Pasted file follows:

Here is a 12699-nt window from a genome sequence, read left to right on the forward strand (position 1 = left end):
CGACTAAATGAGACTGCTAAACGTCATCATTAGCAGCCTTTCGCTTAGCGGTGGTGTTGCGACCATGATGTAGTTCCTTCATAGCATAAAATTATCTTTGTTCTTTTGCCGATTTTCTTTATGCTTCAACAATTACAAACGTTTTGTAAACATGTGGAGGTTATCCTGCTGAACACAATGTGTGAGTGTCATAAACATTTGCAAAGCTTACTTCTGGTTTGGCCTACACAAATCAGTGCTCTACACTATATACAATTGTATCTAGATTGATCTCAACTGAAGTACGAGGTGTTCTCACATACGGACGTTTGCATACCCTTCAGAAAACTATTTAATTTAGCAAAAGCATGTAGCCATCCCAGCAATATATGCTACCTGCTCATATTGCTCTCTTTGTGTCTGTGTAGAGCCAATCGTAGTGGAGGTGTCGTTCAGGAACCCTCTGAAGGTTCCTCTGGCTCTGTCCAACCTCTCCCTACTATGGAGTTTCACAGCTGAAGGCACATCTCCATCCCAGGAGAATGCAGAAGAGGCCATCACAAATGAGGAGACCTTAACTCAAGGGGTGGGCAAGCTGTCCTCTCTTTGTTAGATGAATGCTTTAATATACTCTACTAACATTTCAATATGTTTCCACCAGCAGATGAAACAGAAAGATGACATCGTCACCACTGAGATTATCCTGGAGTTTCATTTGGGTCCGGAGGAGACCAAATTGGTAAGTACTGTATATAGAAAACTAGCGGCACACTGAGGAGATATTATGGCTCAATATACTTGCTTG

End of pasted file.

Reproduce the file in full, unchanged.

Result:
Here is a 12699-nt window from a genome sequence, read left to right on the forward strand (position 1 = left end):
CGACTAAATGAGACTGCTAAACGTCATCATTAGCAGCCTTTCGCTTAGCGGTGGTGTTGCGACCATGATGTAGTTCCTTCATAGCATAAAATTATCTTTGTTCTTTTGCCGATTTTCTTTATGCTTCAACAATTACAAACGTTTTGTAAACATGTGGAGGTTATCCTGCTGAACACAATGTGTGAGTGTCATAAACATTTGCAAAGCTTACTTCTGGTTTGGCCTACACAAATCAGTGCTCTACACTATATACAATTGTATCTAGATTGATCTCAACTGAAGTACGAGGTGTTCTCACATACGGACGTTTGCATACCCTTCAGAAAACTATTTAATTTAGCAAAAGCATGTAGCCATCCCAGCAATATATGCTACCTGCTCATATTGCTCTCTTTGTGTCTGTGTAGAGCCAATCGTAGTGGAGGTGTCGTTCAGGAACCCTCTGAAGGTTCCTCTGGCTCTGTCCAACCTCTCCCTACTATGGAGTTTCACAGCTGAAGGCACATCTCCATCCCAGGAGAATGCAGAAGAGGCCATCACAAATGAGGAGACCTTAACTCAAGGGGTGGGCAAGCTGTCCTCTCTTTGTTAGATGAATGCTTTAATATACTCTACTAACATTTCAATATGTTTCCACCAGCAGATGAAACAGAAAGATGACATCGTCACCACTGAGATTATCCTGGAGTTTCATTTGGGTCCGGAGGAGACCAAATTGGTAAGTACTGTATATAGAAAACTAGCGGCACACTGAGGAGATATTATGGCTCAATATACTTGCTTG